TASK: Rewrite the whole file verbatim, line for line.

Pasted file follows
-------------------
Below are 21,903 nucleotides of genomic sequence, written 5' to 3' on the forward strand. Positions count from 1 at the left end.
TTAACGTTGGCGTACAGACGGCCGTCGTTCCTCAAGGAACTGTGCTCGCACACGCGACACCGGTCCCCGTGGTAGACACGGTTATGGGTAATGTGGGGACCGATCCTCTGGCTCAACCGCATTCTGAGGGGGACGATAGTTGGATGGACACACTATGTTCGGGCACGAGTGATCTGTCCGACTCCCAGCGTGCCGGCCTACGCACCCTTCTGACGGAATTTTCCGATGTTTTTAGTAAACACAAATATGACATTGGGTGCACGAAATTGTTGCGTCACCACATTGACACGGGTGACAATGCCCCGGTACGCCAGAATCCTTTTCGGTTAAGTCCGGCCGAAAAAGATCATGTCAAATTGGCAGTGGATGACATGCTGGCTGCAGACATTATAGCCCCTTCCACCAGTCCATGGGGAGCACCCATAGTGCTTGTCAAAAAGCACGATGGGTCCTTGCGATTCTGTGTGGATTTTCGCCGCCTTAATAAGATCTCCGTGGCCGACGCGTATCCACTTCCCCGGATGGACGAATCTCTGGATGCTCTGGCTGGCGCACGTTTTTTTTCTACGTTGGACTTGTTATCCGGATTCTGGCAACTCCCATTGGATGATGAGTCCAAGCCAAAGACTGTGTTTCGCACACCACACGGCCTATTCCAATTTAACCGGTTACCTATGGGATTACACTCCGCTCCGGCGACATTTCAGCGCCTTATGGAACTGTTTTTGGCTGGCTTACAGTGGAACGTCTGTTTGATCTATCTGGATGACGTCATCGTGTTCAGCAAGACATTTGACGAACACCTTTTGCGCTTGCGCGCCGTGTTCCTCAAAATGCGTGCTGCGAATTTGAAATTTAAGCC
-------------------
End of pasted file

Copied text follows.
Below are 21,903 nucleotides of genomic sequence, written 5' to 3' on the forward strand. Positions count from 1 at the left end.
TTAACGTTGGCGTACAGACGGCCGTCGTTCCTCAAGGAACTGTGCTCGCACACGCGACACCGGTCCCCGTGGTAGACACGGTTATGGGTAATGTGGGGACCGATCCTCTGGCTCAACCGCATTCTGAGGGGGACGATAGTTGGATGGACACACTATGTTCGGGCACGAGTGATCTGTCCGACTCCCAGCGTGCCGGCCTACGCACCCTTCTGACGGAATTTTCCGATGTTTTTAGTAAACACAAATATGACATTGGGTGCACGAAATTGTTGCGTCACCACATTGACACGGGTGACAATGCCCCGGTACGCCAGAATCCTTTTCGGTTAAGTCCGGCCGAAAAAGATCATGTCAAATTGGCAGTGGATGACATGCTGGCTGCAGACATTATAGCCCCTTCCACCAGTCCATGGGGAGCACCCATAGTGCTTGTCAAAAAGCACGATGGGTCCTTGCGATTCTGTGTGGATTTTCGCCGCCTTAATAAGATCTCCGTGGCCGACGCGTATCCACTTCCCCGGATGGACGAATCTCTGGATGCTCTGGCTGGCGCACGTTTTTTTTCTACGTTGGACTTGTTATCCGGATTCTGGCAACTCCCATTGGATGATGAGTCCAAGCCAAAGACTGTGTTTCGCACACCACACGGCCTATTCCAATTTAACCGGTTACCTATGGGATTACACTCCGCTCCGGCGACATTTCAGCGCCTTATGGAACTGTTTTTGGCTGGCTTACAGTGGAACGTCTGTTTGATCTATCTGGATGACGTCATCGTGTTCAGCAAGACATTTGACGAACACCTTTTGCGCTTGCGCGCCGTGTTCCTCAAAATGCGTGCTGCGAATTTGAAATTTAAGCC